How Focusing on Results Instead of Logistics Can Help Transform Your Business
A look at workplace trends shows many companies are focused on improving efficiency and speed of innovation, with demand for skills such as artificial intelligence, robotics, machine learning, and robotics rocketing upward.
At the same time, the workforce is pushing for more flexibility and work-life integration: More workers are choosing to freelance and remote work is poised to become the new normal, adding momentum to the digital nomad community and increasing number of coworking options.
In a traditional workplace, these movements might seem practically at odds. When a key metric is whether someone shows up for their 9-to-5 office hours, the idea of remote work can spark concerns over things such as productivity and quality.
But in a results-driven culture, the focus shifts away from time spent at work. Instead, employees are evaluated based on results—activities that make a measurable contribution to the company’s goals and objectives.
Here’s a look at how that emphasis on performance over logistics supports the latest workforce trends and can help transform your business.
Work happens any time, any where
When talent doesn’t work in the same office as you, fears can come up such as:
- How do you know they’re really working?
- Can work done remotely be as good and consistent as that done in-house?
Part of what powers a results-driven work environment is that everyone, whether they’re an employee or freelancer, has a clear understanding of what they’re working on and the expectations. They know what their goals are and they’re accountable for the results. And it’s up to them to determine how they’ll meet their objectives.
Think beyond the traditional
When it comes to talent, many businesses share a common concern: Finding it in the first place. Nurturing a culture that can leverage innovative hiring that isn’t tied to a location gives you more, and potentially better, options.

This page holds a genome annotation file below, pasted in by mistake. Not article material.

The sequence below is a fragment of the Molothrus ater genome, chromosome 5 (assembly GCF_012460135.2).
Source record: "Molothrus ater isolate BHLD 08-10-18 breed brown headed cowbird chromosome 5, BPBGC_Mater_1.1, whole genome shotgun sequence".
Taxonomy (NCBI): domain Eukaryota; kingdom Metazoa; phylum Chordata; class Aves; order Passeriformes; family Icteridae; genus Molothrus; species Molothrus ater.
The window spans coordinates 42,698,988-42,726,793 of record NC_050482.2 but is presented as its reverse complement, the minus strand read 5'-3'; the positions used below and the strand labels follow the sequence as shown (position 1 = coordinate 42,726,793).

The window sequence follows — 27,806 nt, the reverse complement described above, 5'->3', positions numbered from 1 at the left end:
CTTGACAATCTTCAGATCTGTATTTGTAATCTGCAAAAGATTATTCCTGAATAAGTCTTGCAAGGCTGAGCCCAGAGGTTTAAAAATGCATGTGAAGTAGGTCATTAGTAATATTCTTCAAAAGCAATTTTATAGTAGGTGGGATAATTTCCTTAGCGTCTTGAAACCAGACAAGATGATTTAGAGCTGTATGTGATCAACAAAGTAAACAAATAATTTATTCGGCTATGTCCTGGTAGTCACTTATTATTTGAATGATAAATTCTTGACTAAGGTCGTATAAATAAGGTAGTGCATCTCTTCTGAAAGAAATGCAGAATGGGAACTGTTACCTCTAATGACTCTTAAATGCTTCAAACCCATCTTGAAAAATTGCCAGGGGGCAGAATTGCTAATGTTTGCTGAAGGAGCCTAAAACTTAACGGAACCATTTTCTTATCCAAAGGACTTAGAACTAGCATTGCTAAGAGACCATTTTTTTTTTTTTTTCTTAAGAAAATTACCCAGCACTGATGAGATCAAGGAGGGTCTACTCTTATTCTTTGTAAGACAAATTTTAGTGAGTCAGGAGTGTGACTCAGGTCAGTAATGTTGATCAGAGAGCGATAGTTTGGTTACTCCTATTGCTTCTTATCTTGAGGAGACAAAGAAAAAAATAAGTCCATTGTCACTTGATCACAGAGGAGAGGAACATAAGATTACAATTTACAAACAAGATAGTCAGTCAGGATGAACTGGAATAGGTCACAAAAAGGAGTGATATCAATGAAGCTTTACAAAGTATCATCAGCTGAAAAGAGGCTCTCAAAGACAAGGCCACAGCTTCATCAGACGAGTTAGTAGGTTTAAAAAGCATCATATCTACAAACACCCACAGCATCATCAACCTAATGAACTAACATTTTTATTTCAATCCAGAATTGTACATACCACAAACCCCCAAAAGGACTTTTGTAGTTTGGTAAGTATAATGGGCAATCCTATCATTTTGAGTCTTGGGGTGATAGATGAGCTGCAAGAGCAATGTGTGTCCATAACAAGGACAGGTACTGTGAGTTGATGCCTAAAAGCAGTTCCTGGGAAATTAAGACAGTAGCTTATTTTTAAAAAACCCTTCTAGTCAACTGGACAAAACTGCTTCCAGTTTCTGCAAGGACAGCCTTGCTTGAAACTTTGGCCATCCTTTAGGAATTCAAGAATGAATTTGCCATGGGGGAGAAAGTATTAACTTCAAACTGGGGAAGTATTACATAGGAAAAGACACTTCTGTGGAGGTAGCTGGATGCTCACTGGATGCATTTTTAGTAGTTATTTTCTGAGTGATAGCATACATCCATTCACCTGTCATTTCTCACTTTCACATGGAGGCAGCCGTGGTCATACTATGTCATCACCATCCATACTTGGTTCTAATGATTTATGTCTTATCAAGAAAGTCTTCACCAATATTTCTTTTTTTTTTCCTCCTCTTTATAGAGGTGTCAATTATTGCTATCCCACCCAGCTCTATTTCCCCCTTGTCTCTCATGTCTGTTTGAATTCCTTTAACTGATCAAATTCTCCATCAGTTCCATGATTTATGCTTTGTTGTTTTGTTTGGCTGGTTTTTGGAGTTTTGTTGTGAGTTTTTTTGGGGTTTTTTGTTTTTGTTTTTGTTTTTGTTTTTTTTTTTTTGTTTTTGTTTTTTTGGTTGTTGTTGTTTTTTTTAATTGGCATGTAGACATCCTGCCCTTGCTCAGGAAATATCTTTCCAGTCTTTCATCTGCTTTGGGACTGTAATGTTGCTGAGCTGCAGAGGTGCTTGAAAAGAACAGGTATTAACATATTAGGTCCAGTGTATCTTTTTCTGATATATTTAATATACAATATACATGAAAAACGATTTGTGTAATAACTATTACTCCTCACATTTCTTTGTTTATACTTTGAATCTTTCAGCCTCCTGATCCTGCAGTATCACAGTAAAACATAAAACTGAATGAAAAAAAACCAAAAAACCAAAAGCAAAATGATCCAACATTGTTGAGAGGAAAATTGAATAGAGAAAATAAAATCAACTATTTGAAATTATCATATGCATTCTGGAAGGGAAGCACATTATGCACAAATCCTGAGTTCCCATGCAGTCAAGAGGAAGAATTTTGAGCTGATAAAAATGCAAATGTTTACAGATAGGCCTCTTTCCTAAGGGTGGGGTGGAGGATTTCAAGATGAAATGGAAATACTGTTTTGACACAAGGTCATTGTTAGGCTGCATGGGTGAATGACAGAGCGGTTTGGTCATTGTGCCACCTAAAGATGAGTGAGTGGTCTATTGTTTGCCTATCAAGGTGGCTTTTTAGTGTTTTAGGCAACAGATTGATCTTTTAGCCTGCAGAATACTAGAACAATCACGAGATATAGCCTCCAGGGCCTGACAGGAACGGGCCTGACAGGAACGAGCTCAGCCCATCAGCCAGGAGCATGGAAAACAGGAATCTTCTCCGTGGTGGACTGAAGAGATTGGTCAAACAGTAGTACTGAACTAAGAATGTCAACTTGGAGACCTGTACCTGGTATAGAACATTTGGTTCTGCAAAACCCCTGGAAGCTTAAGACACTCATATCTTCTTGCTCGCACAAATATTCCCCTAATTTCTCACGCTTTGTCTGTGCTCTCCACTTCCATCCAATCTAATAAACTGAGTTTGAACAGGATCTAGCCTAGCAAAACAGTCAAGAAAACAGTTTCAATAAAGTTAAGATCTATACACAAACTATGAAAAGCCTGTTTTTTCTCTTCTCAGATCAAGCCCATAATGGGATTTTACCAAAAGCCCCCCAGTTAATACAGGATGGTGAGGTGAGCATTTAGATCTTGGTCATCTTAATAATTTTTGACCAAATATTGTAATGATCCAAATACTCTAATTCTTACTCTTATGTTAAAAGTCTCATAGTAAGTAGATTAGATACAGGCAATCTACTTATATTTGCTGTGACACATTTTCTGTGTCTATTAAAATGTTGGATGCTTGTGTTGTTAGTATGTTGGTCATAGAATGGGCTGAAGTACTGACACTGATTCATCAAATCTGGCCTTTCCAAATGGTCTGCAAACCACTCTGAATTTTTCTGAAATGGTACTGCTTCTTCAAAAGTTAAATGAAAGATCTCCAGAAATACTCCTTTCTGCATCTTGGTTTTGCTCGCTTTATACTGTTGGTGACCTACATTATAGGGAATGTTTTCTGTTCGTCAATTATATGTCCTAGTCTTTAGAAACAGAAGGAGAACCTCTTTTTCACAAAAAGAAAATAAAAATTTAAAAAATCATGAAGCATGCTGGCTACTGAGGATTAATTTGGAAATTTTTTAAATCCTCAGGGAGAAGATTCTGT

Yvon Chouinard, owner and founder of Patagonia, once said: “I don’t care when you work as long as the job gets done.” The policies that come out of that belief have driven Patagonia’s results-based culture for decades: If people have a clear understanding of what they’re expected to do, and they have the skills to do it, the work will get done—and done well. Since 2008, as other retailers have struggled, Patagonia’s profits have tripled.
Find the right person to do the work
In a results-driven environment, there’s a focus on finding the right person to do the work rather than divvying tasks by role. This gives individuals the opportunity to apply their strengths, working on project’s they care about. You can also source freelance subject-matter experts to help bridge any gaps that might emerge.
A side effect: When people are excited about their work, it can give morale and productivity a boost. It can also add extra motivation to get the best results possible.
Position your business for growth
Rapid innovation is increasingly necessary for any business to stay competitive. Agile and flexible teams help make that innovation possible.
When you can clearly describe what a project needs to meet objectives that will help move a company forward, you can make better decisions about the type of talent that can help make it happen.
Shifting away from the traditional 9-to-5 model to an environment that emphasizes performance, rather than where or when work gets done, can help your business create a dynamic and responsive culture that thrives even when the marketplace is changing around it.
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As the managing editor of the Upwork blog, Amy Sept works with regular and guest writers to share information that helps freelancers and businesses navigate the future of work.View Amy Sept’s other articles